“Looking back, I wish I had hit more walls or experiences more mini-failures as a student so that I could have had access to the skills and perceptions needed to cope with the sense of failure.” I don’t know about you, but I didn’t fail anything in school until I was a sophomore in college and failed an exam. It was devastating to me and I spent a lot of time blaming the professor and lamenting my failure rather than trying to figure out how to do better the next time. I am not saying I want my students to fail, but I think it is so important for them to face challenges and to learn what it feels like to take a deep breath and try to make things better.

    Thanks for such an awesome blog post! I could comment on every paragraph you wrote but I will refrain : )


  2. Oh Lisa, can I hit copy and paste? I truly feel as if I could have written this myself. Like you, I have always been a “good student” by any standard set to me. I remember failing one quiz in fifth grade and it crushed me. To this day, I remember the seat I was sitting in and the questions and character I mixed up. Beyond that, I didn’t experience my first true, meaningful failures until I entered this profession. I worry, all the time, that I am unintentionally rubbing my stress off on my students. Not that I like that we’re both doing it, but I am so thankful that you shared this honest reality on your blog. Thank you so much for that!

    My favorite part of this post was when you wrote, “Reading Johnston’s first chapters on the difference between these two types of people was simultaneously frustrating and freeing.” It is so hard being one type of learner with a certain type of mindset, while advocating whole-heartedly for the other. How do you balance this dichotomy within yourself? It’s so very tricky! So often I want to tell my kids, “Do as I say, not as I do.”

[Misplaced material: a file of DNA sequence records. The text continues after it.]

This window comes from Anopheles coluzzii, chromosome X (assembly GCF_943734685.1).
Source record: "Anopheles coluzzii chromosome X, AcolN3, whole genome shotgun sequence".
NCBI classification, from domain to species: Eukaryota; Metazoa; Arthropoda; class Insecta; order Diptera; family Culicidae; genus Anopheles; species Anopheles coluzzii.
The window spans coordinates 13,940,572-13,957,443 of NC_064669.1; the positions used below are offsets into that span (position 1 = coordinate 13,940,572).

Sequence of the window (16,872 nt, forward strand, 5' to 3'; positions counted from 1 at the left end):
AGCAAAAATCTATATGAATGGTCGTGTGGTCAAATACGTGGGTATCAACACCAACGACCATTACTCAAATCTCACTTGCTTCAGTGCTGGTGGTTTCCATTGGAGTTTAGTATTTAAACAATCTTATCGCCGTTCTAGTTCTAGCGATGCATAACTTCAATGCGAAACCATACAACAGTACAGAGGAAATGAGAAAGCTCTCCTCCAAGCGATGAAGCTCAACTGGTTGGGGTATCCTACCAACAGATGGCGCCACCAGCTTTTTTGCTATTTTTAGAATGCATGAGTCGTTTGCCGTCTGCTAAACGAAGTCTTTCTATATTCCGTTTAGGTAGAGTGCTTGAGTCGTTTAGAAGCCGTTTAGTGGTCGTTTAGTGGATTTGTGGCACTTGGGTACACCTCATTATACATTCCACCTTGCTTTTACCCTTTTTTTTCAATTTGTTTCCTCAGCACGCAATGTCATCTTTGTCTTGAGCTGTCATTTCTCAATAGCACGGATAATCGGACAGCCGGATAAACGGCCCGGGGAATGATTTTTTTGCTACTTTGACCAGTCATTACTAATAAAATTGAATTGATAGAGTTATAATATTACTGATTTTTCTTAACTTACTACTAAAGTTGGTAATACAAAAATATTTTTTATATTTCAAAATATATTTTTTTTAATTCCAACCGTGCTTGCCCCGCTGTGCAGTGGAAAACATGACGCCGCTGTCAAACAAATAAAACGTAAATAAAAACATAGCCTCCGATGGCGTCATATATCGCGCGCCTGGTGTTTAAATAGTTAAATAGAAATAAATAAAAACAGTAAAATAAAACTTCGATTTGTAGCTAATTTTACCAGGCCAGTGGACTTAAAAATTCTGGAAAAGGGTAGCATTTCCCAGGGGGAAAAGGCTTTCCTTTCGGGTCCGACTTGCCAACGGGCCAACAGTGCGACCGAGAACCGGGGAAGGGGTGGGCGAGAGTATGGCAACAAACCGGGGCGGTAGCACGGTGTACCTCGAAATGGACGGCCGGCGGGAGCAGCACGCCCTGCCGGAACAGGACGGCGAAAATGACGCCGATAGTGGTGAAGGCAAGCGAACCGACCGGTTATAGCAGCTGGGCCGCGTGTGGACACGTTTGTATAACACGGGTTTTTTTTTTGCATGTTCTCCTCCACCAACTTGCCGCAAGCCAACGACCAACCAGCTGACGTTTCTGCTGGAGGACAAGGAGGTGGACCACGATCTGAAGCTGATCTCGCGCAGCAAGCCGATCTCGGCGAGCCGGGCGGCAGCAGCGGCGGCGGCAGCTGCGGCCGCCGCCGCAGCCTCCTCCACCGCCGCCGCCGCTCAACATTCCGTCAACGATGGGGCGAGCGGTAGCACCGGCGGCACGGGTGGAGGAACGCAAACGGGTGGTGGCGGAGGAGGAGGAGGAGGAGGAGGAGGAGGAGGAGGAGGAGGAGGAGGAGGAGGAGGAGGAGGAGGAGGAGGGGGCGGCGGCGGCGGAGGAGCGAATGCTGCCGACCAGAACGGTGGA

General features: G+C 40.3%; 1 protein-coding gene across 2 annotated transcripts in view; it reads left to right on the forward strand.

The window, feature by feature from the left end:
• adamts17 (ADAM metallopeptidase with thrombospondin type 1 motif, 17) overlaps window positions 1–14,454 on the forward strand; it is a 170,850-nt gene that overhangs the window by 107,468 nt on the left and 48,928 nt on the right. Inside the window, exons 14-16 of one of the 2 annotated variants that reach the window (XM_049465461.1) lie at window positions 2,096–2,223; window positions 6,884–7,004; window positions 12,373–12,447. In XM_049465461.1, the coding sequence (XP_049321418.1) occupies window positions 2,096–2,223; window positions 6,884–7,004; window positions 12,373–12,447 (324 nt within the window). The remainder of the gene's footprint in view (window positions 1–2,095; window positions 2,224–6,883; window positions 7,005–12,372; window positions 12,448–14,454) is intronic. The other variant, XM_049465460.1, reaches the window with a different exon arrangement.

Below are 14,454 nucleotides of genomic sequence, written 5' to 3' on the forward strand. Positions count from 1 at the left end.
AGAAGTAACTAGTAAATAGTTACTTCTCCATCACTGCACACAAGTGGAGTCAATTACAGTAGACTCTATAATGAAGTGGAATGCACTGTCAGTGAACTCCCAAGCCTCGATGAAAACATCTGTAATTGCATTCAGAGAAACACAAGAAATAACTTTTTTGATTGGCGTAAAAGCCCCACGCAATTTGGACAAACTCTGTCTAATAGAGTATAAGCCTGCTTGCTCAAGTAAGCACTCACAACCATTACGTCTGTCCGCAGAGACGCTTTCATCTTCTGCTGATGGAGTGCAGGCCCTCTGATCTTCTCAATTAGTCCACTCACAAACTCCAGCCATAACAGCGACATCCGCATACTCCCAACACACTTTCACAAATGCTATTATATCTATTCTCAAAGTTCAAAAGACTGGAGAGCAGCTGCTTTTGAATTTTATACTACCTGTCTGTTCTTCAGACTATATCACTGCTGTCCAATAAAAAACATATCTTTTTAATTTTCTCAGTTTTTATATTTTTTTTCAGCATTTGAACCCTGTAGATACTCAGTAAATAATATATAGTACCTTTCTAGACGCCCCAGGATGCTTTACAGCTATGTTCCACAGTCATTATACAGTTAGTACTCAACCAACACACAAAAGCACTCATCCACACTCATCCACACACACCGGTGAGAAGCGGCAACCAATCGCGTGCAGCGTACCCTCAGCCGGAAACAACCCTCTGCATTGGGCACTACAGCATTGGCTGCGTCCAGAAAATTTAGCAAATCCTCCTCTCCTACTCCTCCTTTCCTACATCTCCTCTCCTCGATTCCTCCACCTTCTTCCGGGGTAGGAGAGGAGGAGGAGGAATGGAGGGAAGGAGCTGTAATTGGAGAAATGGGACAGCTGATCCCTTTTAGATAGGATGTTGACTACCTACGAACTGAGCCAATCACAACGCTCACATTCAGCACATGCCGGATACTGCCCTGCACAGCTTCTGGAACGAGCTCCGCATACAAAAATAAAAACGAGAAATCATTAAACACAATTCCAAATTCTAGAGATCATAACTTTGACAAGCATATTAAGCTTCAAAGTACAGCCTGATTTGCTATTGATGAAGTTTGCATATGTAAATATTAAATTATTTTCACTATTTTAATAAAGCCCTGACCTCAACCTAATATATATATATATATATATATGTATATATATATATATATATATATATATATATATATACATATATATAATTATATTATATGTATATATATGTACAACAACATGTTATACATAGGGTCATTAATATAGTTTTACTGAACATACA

Thanks for your excellent post, Lisa! Also, I love your snail image 🙂 I set it as my laptop background for my students to see!


  3. Thank you for your honest post! Teaching third grade causes a lot of inner dialogue and discussion within myself much like what you wrote about above. Many of the students that come to me haven’t been challenged previously and I work so hard to challenge them, but then they don’t know how to handle it so I back off. After reading your post I swear to never back off again! (or try my best not to).
    I agree that comparing yourself to others to measure success is very time consuming and agency-crippling and I work really hard to help my students see that it’s pointless and unneeded. What I don’t do, though, is work really hard to keep myself from doing it. I don’t challenge myself the way I try to challenge my students and these chapters along with your post have helped me to realize that. It’s easy to keep going on like I have and I know the challenge will be difficult and self inflicted, and it makes me not want to do it… then I remember our outward bound trip and how I felt afterwards and I’m ready to accept the challenge!

    I liked the snail image too. I may borrow it as well!